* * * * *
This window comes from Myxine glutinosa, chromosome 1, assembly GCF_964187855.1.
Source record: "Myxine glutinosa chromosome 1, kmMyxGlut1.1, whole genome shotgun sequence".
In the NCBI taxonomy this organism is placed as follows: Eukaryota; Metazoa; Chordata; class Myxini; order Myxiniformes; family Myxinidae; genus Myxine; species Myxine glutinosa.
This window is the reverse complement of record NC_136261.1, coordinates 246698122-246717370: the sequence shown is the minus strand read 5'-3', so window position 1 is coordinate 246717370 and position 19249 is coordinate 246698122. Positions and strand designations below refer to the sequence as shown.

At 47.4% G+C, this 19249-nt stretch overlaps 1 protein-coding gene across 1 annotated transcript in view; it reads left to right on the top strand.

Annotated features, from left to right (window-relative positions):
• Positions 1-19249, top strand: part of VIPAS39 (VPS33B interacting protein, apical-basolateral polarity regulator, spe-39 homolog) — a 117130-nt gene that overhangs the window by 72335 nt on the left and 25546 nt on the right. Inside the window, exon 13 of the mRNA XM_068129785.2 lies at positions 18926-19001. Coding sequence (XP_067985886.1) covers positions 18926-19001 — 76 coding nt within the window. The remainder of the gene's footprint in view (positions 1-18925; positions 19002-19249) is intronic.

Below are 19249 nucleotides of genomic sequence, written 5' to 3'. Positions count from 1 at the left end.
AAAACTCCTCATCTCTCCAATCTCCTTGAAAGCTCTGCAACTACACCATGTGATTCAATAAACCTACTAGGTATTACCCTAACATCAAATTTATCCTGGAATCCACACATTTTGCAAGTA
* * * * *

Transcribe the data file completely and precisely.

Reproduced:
This window comes from Myxine glutinosa, chromosome 1, assembly GCF_964187855.1.
Source record: "Myxine glutinosa chromosome 1, kmMyxGlut1.1, whole genome shotgun sequence".
In the NCBI taxonomy this organism is placed as follows: Eukaryota; Metazoa; Chordata; class Myxini; order Myxiniformes; family Myxinidae; genus Myxine; species Myxine glutinosa.
This window is the reverse complement of record NC_136261.1, coordinates 246698122-246717370: the sequence shown is the minus strand read 5'-3', so window position 1 is coordinate 246717370 and position 19249 is coordinate 246698122. Positions and strand designations below refer to the sequence as shown.

At 47.4% G+C, this 19249-nt stretch overlaps 1 protein-coding gene across 1 annotated transcript in view; it reads left to right on the top strand.

Annotated features, from left to right (window-relative positions):
• Positions 1-19249, top strand: part of VIPAS39 (VPS33B interacting protein, apical-basolateral polarity regulator, spe-39 homolog) — a 117130-nt gene that overhangs the window by 72335 nt on the left and 25546 nt on the right. Inside the window, exon 13 of the mRNA XM_068129785.2 lies at positions 18926-19001. Coding sequence (XP_067985886.1) covers positions 18926-19001 — 76 coding nt within the window. The remainder of the gene's footprint in view (positions 1-18925; positions 19002-19249) is intronic.

Below are 19249 nucleotides of genomic sequence, written 5' to 3'. Positions count from 1 at the left end.
AAAACTCCTCATCTCTCCAATCTCCTTGAAAGCTCTGCAACTACACCATGTGATTCAATAAACCTACTAGGTATTACCCTAACATCAAATTTATCCTGGAATCCACACATTTTGCAAGTA